How to Write a Big Band Shout Chorus – Part 2

This is the 2nd tutorial done by Tom Kubis on putting together a shout chorus for big band.

In this tutorial Tom adds the next layer, the bass trombone. At the same time alternate harmonies are created by analyzing the melody note of the “line” that was created first, and creating a secondary line (which functions mainly to dictate the internal harmonic progression).

A few points to consider when digesting this video tutorial:

1) Think mainly of “chromatic” movement of the bass trombone to create the alternate harmony. Oftentimes this movement will create tritone substitutions which alway sound pretty good. You can also move up and back by the interval of a 5th, but chromatic movement will often sound the best depending on the melody note and if it works out to be an upper extension of a chord.

2) Keep in mind that big band sometimes do not have a bonafide “bass” trombone player. I’ve played in college and pro bands alike that essentially had a tenor trombone player covering bass trombone on a trombone with one trigger. Not to say that a tenor trombone player cannot play a bass bone part without any trouble, but be careful when you write lines that move into the “pedal” range (Bb two leger lines below the staff and beyond). True bass trombone players have horns with two triggers. These players will have little trouble playing a bass trombone part. Just a word of caution because a high school band may be playing your chart down the road and you want to keep things playable.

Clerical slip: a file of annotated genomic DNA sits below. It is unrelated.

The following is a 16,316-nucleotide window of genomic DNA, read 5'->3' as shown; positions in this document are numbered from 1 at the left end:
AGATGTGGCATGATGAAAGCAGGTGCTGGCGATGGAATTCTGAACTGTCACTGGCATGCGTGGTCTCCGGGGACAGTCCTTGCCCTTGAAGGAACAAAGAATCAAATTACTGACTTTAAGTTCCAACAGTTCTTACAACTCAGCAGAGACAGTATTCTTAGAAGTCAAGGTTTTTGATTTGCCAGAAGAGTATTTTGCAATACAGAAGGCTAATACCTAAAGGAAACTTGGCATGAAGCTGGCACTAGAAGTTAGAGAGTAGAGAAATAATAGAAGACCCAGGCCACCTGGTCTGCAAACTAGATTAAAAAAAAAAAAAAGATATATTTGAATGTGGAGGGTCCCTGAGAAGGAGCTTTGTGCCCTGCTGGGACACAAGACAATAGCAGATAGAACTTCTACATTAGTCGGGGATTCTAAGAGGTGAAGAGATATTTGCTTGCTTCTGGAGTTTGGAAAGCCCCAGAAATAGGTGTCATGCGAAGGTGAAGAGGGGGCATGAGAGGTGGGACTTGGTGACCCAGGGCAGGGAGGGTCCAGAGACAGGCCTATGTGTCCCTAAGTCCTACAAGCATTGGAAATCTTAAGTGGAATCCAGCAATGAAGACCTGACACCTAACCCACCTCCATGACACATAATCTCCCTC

3) Think span, weight, and density when creating the bass trombone line. Don’t be afraid of unison, or even dropping out the bass trombone while others in the band take over for a short time. Always keep the concept of manipulating span, weight, and density so your arranging does not become too predictable.

4) Tom naturally writes anticipations of chord changes on the “and” of 4 and 2. This should be ingrained in your writing as well, especially in a swing chart like this one. Put everything “on” the beat and it will sound to stiff, and won’t swing as well as if you anticipate the first beat and 3rd beat of measures often.

5) Practice makes perfect! Tom makes it look easy because he has been doing it for 30+ years. Don’t get frustrated if it takes you more than a few minutes to get a bass trombone part that works well with the melody. Rome wasn’t built in a day, and you will need to practice this technique by dong it ALOT.

Here is Tom building a bass line to the original melody line:

Click here to check out Tom Kubis big band “Live and Unleashed”

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